Or who hath begotten the drops of the dew? - Who has produced them - implying that they were caused only by the agency of God. No one among mortals could claim that he had caused the dew to fall. God appeals to the dew here, the causes of which were then unknown, as an evidence of his wisdom and supremacy. Dew is the moisture condensed from the atmosphere, and that settles on the earth. It usually falls in clear and calm nights, and is caused by a reduction of the temperature of that on which the dew falls. Objects on the surface of the earth become colder than the atmosphere above them, and the consequence is, that the moisture that was suspended in the atmosphere near the surface of the earth is condensed - in the same way as in a hot day moisture will form on the outside of a tumbler or pitcher that is filled with water. The coldness of the vessel containing the water condenses the moisture that was suspended in the surrounding atmosphere.

The cold, therefore, which accompanies dew, precedes instead of following it. The reason why the surface of the earth becomes cooler than the surrounding atmosphere at night, so as to form dew, has been a subject of considerable inquiry. The theory of Dr. Wells, which is now commonly adopted, is, that the earth is continually radiating its heat to the high and colder regions of the atmosphere; that in the day-time the effects of this radiation are not sensible, being more than counterbalanced by the greater influx of heat from the direct influence of the sun; but that during the night, when the counteracting cause is removed, these effects become sensible, and produce the reduction of temperature which causes dew. The surface of the earth becomes cool by the heat which is radiated to the upper regions of the atmosphere, and the moisture in the air adjacent to the surface of the earth is condensed. This occurs only in a clear and calm night. When the sky is cloudy, the clouds operate as a screen, and the radiation of the heat to the higher regions of the atmosphere is prevented, and the surface of the earth and the surrounding atmosphere are kept at the same temperature; see the Edinburgh Encyclopedia, “Meteorology,” pp. 185-188. Of course, these laws were unknown to Job, but now that they are known to us, they constitute no less properly a proof of the wisdom of God.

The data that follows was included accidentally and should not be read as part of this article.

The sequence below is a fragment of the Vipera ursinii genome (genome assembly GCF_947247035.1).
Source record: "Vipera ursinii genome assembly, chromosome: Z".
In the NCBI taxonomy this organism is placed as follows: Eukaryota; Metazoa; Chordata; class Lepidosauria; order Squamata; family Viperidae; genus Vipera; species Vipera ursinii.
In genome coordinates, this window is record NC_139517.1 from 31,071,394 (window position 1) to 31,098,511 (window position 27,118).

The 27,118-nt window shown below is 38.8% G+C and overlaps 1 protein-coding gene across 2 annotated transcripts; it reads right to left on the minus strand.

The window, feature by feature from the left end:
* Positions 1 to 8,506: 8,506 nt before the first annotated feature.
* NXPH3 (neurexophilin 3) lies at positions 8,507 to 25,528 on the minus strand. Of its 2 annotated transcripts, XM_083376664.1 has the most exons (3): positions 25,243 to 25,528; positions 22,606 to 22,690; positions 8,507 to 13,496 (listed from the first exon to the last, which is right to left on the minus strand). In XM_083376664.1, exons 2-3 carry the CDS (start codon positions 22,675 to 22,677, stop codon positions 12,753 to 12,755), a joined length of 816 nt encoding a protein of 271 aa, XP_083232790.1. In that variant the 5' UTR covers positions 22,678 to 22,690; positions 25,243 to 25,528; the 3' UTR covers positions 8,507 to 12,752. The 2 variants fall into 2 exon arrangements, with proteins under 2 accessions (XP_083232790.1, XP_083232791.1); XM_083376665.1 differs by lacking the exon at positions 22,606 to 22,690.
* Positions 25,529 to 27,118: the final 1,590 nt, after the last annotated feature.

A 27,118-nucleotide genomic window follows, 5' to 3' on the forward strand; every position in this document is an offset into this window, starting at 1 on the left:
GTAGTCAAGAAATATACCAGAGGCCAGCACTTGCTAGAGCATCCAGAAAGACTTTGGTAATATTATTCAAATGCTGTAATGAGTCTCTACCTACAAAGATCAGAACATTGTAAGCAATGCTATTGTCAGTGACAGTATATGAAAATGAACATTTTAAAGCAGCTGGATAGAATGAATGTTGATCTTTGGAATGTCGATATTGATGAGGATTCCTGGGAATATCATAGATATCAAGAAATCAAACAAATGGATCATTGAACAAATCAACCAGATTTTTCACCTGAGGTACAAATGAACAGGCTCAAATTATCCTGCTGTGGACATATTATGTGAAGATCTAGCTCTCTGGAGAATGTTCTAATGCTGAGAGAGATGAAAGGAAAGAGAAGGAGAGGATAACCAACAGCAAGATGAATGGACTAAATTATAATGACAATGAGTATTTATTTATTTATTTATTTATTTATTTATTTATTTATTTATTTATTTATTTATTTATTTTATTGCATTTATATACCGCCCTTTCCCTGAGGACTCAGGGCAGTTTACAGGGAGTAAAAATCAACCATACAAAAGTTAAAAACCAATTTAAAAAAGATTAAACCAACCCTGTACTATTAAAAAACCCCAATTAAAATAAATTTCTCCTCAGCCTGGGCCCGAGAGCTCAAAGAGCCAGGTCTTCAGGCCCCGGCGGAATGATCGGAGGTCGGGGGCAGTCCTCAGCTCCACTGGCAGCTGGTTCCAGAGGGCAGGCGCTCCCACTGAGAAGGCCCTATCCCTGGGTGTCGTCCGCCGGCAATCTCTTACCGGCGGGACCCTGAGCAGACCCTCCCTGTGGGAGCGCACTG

Matthew Henry
Concise Bible Commentary